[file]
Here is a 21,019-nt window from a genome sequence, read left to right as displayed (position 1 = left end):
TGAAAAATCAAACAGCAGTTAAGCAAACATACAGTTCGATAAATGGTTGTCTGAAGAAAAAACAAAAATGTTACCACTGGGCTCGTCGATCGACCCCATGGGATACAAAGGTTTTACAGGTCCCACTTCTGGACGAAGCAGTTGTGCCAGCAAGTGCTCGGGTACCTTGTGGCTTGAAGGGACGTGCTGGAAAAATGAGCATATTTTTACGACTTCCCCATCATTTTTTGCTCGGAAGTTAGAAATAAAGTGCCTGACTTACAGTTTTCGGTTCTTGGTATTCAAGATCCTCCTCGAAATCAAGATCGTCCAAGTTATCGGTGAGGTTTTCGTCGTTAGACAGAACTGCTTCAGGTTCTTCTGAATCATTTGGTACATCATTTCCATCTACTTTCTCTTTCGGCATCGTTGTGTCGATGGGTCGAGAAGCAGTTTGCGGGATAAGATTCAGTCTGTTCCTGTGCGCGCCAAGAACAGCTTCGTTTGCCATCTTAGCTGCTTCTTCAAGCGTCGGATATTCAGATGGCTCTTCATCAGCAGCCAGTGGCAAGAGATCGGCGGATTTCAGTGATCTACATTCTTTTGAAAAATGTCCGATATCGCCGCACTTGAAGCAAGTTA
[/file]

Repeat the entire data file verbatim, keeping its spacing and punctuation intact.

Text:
Here is a 21,019-nt window from a genome sequence, read left to right as displayed (position 1 = left end):
TGAAAAATCAAACAGCAGTTAAGCAAACATACAGTTCGATAAATGGTTGTCTGAAGAAAAAACAAAAATGTTACCACTGGGCTCGTCGATCGACCCCATGGGATACAAAGGTTTTACAGGTCCCACTTCTGGACGAAGCAGTTGTGCCAGCAAGTGCTCGGGTACCTTGTGGCTTGAAGGGACGTGCTGGAAAAATGAGCATATTTTTACGACTTCCCCATCATTTTTTGCTCGGAAGTTAGAAATAAAGTGCCTGACTTACAGTTTTCGGTTCTTGGTATTCAAGATCCTCCTCGAAATCAAGATCGTCCAAGTTATCGGTGAGGTTTTCGTCGTTAGACAGAACTGCTTCAGGTTCTTCTGAATCATTTGGTACATCATTTCCATCTACTTTCTCTTTCGGCATCGTTGTGTCGATGGGTCGAGAAGCAGTTTGCGGGATAAGATTCAGTCTGTTCCTGTGCGCGCCAAGAACAGCTTCGTTTGCCATCTTAGCTGCTTCTTCAAGCGTCGGATATTCAGATGGCTCTTCATCAGCAGCCAGTGGCAAGAGATCGGCGGATTTCAGTGATCTACATTCTTTTGAAAAATGTCCGATATCGCCGCACTTGAAGCAAGTTA